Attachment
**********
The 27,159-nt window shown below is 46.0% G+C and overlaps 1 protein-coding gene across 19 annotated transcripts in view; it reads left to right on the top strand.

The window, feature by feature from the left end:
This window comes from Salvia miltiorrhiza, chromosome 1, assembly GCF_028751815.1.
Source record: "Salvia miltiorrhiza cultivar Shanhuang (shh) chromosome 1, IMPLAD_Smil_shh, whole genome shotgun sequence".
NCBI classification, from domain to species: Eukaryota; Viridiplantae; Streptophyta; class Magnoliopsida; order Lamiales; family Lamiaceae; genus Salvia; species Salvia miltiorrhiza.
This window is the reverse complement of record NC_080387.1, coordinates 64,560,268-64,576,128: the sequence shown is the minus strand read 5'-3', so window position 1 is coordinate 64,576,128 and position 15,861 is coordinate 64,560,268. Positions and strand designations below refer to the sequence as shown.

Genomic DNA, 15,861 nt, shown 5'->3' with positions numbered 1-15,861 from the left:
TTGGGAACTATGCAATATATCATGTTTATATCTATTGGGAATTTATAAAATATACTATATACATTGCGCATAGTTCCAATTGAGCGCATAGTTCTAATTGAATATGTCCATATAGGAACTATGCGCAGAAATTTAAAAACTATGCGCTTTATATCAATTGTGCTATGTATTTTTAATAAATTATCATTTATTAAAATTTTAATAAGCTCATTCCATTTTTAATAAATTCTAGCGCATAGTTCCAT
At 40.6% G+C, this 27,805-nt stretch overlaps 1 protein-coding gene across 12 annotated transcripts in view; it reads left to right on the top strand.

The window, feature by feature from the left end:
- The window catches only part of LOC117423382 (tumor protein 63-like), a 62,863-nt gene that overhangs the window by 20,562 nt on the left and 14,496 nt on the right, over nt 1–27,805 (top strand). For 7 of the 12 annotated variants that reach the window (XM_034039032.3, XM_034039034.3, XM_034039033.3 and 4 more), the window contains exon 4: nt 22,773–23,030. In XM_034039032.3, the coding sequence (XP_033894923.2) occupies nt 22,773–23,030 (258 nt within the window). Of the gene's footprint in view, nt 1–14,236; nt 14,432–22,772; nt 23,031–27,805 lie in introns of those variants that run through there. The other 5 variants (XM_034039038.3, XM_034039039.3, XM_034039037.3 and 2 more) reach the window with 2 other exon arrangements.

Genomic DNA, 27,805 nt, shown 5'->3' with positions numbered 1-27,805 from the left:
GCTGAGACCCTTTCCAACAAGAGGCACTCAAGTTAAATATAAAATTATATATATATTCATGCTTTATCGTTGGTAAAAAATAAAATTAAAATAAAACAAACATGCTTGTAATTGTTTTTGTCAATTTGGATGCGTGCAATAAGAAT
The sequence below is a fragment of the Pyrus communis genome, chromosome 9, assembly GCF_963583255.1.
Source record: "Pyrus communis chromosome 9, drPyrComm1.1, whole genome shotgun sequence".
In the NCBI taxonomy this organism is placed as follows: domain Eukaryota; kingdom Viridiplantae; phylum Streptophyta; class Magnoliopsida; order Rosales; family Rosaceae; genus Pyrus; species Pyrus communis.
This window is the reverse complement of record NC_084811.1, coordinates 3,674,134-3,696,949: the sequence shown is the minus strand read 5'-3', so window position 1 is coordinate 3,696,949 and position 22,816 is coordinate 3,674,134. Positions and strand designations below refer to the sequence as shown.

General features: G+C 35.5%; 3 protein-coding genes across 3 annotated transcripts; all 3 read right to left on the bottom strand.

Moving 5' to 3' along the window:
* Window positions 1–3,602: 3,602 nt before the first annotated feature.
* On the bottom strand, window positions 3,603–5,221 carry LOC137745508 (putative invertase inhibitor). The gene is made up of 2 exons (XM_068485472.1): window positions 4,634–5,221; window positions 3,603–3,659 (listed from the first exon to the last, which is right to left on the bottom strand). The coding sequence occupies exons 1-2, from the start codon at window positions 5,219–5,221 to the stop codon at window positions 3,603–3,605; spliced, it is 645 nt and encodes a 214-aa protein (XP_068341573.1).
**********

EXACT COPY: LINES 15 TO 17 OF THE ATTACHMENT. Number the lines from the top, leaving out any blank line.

Source record: "Pyrus communis chromosome 9, drPyrComm1.1, whole genome shotgun sequence".
In the NCBI taxonomy this organism is placed as follows: domain Eukaryota; kingdom Viridiplantae; phylum Streptophyta; class Magnoliopsida; order Rosales; family Rosaceae; genus Pyrus; species Pyrus communis.
This window is the reverse complement of record NC_084811.1, coordinates 3,674,134-3,696,949: the sequence shown is the minus strand read 5'-3', so window position 1 is coordinate 3,696,949 and position 22,816 is coordinate 3,674,134. Positions and strand designations below refer to the sequence as shown.